On November 30, 2016, the State attempted to introduce evidence of another crime committed by Mr. Minton. Before this type of testimony is admissible, the State was required to conduct what is known as a Williams Rule hearing, named after the seminal case addressing the admissibility of this type of evidence.
Evidence like this would have been extraordinarily damning because it would have allowed the jury to hear about a past criminal incident, thereby coloring the jury's view of the defendant.
Lead Attorneys David Damore and Aaron Delgado thoroughly prepared to defend against the inclusion of the Williams Rule witness. As part of their research, they actually tracked down Mr. Minton's defense attorney from the 1998 case where the witness originally testified. That defense attorney provided VHS and cassette tapes (pictured below) of the Williams Rule witness' testimony, which proved to be the only preserved record of what she said happened at the time.
Due to the exposure of these tapes, Mr. Delgado was able to highlight at the Williams Rule hearing all of the inconsistencies between the Williams Rule witness' present-day testimony and her testimony almost twenty years ago, thereby undermining her credibility. This allowed us to defeat the State's Williams Rule motion and prevented prejudicial evidence from being admitted against our client.
Prior to the start of the trial, we raised a very important issue in our Motion in Limine. Though it was not granted in its entirety, our submission of case law and argument on the topic ensured that the issue was preserved for later appeal should the trial have resulted in an unfavorable verdict.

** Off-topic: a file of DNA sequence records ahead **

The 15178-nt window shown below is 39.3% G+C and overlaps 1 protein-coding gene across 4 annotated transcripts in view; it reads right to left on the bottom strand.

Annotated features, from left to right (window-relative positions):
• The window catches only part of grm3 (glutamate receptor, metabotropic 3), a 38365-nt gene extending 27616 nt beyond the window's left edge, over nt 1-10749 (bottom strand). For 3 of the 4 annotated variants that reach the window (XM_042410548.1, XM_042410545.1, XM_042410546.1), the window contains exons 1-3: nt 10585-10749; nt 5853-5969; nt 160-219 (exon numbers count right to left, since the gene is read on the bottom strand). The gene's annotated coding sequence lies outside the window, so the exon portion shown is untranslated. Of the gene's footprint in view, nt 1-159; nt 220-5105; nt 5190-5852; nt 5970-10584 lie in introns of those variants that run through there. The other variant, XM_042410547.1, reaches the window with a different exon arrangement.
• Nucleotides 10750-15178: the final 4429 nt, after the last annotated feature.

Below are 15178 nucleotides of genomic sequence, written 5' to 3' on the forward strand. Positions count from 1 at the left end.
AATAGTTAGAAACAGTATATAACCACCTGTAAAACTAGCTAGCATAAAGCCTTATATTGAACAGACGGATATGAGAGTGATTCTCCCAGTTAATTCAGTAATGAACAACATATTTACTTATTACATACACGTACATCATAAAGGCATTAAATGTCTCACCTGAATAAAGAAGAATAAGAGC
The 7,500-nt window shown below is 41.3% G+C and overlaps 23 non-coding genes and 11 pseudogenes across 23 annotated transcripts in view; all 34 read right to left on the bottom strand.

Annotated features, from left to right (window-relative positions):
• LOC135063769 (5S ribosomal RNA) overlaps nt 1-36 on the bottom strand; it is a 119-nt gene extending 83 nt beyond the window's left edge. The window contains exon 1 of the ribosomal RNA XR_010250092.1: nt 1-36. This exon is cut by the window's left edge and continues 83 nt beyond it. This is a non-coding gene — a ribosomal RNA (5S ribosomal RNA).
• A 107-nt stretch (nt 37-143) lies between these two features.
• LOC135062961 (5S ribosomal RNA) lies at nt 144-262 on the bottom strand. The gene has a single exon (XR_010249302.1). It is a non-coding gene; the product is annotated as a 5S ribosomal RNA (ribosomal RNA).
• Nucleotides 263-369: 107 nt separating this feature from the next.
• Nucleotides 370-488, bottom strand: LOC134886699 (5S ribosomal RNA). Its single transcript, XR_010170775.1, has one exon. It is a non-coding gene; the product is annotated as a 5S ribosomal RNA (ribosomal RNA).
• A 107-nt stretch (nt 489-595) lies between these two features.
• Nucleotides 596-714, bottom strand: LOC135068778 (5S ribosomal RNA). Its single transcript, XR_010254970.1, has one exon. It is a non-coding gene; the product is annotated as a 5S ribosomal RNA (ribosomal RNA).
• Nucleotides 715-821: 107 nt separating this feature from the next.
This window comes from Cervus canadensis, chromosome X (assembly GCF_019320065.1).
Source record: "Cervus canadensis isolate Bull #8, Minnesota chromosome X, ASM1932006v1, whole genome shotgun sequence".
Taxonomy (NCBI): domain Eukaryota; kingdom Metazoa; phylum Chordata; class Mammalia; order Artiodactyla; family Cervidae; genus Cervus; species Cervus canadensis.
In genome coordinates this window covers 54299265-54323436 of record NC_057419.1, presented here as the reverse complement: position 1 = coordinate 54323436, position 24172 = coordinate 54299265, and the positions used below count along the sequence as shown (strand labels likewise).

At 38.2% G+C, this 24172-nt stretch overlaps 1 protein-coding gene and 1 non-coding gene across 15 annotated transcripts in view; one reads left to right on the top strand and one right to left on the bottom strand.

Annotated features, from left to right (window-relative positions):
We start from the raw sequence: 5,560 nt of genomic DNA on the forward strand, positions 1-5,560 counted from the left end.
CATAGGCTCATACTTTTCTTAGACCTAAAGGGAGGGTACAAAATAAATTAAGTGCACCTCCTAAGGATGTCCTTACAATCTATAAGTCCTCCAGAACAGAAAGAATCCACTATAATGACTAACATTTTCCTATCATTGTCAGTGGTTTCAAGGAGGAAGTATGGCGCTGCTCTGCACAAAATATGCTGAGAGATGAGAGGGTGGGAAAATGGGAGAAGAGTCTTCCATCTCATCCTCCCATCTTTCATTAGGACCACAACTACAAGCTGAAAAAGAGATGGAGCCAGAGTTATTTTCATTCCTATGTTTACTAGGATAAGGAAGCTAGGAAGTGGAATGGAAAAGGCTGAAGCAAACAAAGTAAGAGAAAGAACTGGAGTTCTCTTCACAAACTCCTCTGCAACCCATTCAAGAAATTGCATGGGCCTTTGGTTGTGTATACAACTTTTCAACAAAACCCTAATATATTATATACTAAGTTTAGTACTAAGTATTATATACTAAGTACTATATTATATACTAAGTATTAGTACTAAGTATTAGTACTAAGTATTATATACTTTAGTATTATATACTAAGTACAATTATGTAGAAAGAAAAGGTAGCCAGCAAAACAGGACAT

During the State's presentation of evidence, Attorneys David Damore and Aaron Delgado effectively cross examined each State witness, highlighting flaws in their testimonies and shining a spotlight on law enforcement's investigatory deficiencies. The flaws in the State's case became evident to everyone in the courtroom.
After the State rested its case, we were prepared with a comprehensive Motion for Judgment of Acquittal. Once Aaron Delgado argued the Motion, the Judge dismissed the kidnapping charge completely. This was a huge victory for the defendant and dealt a big blow to the State's case.
Soon after the Judge granted the Motion for Judgment of Acquittal, and before the defense presented any of its evidence or witnesses, the prosecutor offered Mr. Minton a deal that was just too good to pass up given what was at stake: a plea to a misdemeanor offense with a non-incarceration sentence of one year's probation. Mr. Minton went from facing the possibility of life in prison to walking out of the courtroom a free man in less than two full days of trial.
Here at Aaron Delgado & Associates, we will pursue every possible angle for our clients - even if that means digging through twenty-year-old evidence and finding working cassette and VHS players. If you have something to lose, hire the best attorneys you can find. Hire Your Community Law Firm.